Cookiefonster’s Tips and Tricks for Making Chiptune Covers

Here’s a blog post that’s a departure from the content I usually post here. If I was a normal person, I would make a video essay about how I make the 8-bit covers of music that I regularly post to my YouTube channel, but I don’t enjoy video editing at all, so I’m going to discuss all this in a blog post instead.

I’ve lately come to realize that my style of chiptune covers is very different from what most people doing chiptune on YouTube go for: instead of making a reinterpretation of a song based on simple chiptune instruments, my covers are made on a basis of translating songs to Famitracker as faithfully as I can. Though I used to be a big fan of chiptune covers of all kinds, I now strongly gravitate towards such translation-based covers because it’s incredibly impressive when the overall feel of a song, whether it be hectic, dramatic, funky, or relaxing, is recreated within the limitations of an NES console (or more often, expansions thereof). It’s also because I enjoy transcribing other music much more than making my own music, so in a way these covers are really just transcriptions under constraints. A lot of people really enjoy this style of covers I do, and I myself think I have improved by enormous amounts since I started doing chiptune covers in 2016. So I thought it would be fun to make a blog post list my personal tips and tricks for translating music into chiptune form.

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Weezer (Teal Album): Album Review

Today Weezer surprise dropped this album:

Seemingly playing off the popularity of their cover of “Africa” by Toto, this album opens with that cover and consists entirely of the band covering various popular songs, mostly 70’s and 80’s hits. And I have mixed feelings on this album.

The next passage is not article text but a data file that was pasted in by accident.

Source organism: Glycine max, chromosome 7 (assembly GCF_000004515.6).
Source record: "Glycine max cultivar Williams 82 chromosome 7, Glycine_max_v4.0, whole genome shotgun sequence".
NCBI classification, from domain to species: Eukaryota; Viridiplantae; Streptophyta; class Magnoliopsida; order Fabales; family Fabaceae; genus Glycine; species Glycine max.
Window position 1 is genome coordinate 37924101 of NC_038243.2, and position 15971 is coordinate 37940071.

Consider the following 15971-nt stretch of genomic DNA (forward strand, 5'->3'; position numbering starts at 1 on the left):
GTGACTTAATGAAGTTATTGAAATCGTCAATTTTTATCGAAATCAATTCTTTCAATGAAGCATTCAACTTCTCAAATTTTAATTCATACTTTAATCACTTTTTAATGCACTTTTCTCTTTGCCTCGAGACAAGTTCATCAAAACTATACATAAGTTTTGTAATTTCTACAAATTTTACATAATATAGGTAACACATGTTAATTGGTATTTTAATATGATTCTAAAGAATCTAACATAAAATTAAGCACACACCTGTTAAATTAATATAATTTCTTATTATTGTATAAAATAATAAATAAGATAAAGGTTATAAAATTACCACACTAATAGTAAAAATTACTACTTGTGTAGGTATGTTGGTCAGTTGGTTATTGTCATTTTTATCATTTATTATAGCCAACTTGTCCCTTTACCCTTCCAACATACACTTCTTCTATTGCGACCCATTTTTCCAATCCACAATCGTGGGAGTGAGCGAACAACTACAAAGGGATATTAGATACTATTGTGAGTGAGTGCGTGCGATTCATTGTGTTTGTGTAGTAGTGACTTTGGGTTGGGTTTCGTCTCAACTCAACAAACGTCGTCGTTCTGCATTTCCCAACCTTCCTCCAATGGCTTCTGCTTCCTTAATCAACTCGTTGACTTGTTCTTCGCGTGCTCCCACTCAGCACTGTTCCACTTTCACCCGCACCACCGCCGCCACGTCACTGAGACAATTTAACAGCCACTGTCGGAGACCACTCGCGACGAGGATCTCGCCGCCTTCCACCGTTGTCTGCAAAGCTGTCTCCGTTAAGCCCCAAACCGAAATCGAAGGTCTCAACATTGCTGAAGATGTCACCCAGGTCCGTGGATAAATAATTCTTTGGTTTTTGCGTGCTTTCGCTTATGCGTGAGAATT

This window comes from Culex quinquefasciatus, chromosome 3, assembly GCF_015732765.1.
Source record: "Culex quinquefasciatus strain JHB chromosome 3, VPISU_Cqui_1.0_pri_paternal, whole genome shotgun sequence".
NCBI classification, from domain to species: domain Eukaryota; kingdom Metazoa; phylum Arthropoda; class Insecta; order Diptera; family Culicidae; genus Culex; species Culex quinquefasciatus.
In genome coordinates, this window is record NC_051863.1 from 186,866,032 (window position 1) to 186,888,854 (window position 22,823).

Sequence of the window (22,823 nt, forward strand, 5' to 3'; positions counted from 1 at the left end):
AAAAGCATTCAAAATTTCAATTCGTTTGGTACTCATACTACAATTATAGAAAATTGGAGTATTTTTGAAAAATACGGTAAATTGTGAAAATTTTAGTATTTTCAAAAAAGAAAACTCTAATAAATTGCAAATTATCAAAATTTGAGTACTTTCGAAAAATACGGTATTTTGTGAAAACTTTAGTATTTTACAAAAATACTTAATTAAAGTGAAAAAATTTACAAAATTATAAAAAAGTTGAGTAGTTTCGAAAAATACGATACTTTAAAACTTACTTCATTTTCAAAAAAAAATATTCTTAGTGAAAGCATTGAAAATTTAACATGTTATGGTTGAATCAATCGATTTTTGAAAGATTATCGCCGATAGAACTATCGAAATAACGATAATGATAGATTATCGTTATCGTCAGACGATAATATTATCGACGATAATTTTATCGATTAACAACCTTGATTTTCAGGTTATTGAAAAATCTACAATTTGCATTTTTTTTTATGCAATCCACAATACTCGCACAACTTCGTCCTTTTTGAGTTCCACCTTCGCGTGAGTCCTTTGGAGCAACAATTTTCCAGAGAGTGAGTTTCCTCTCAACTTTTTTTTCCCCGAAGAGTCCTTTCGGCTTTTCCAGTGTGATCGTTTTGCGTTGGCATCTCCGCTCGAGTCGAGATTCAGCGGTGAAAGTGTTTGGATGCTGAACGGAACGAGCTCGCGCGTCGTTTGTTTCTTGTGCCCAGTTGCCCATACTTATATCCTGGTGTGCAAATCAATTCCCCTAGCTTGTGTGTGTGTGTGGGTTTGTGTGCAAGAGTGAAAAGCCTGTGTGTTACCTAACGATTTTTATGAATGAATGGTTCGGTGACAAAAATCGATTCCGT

For the longest time, I was familiar with many of Weezer’s songs but wasn’t aware of the band as a whole. My parents had to tell me many times that “Island in the Sun” was by Weezer and not Cake until it was drilled into my head. I got kind of but not really super into Weezer in early to mid 2018, where I realized many of their songs I already knew but didn’t know they made. Shortly after that point, I realized the band has their own very distinct personality, with their songs covering naive childish topics in this overdramatic, sincere way. I tend to catch on to bands’ personalities because Cake, my favorite band, has a very distinct “we don’t care, we’ll do what we want” personality.

I was there for the release of Weezer’s cover of Africa, which is notable mainly for the story behind it: some teenage girl really wanted them to cover that song, and they actually did it. The end result is a little odd, but different enough from the original and good enough to be a worthy piece of music, even considering that Africa is already a song that everyone loves. Weezer covering other hits has a lot of potential, and when their cover of Africa came out I’m sure it felt to many like scratching the surface; what if Weezer brought their personality into other popular hits? The way they did it and their choice of songs is a little weird to me.

The most prominent genre of music is 80’s pop, which makes sense considering how they clearly wanted to make similar covers to Africa. Those covers are done in a roughly similar style to their cover of Africa, and I’m not a big fan of how they seemingly decided to go the route of “hey, let’s do more covers similar to our cover that has a really funny story behind it”. 

Most of the other covers on the album are of older rock music, again done roughly like the Africa cover for the most part; if not in that style, usually done as typical rock music. The covers themselves are decent for what they’re worth and are very faithful to the original songs, which is a good thing because I’d almost worry they would have destroyed the appeal of those songs and made them more generic, but also a bad thing because these covers don’t have much of their character in them. None of the covers really stand out to me, except for one: the album closer, a cover of Ben E. King’s Stand by Me.

Stand by Me is by far my favorite song on the album. It replicates the mostly acoustic original song but with many more guitars and rock elements, and works in Weezer’s character masterfully, ultimately leading to a much different song from the original. This cover represents what the whole album could have been like. 

I wish this album was more like the final song instead of “Weezer Africa but it’s a whole album”. It’s not a bad album, just a somewhat underwhelming “this is exactly what I expected” experience for the most part. I’d recommend this whole album if you really liked their cover of Africa, but if you like Weezer in general, Stand by Me is easily the one most worth listening to.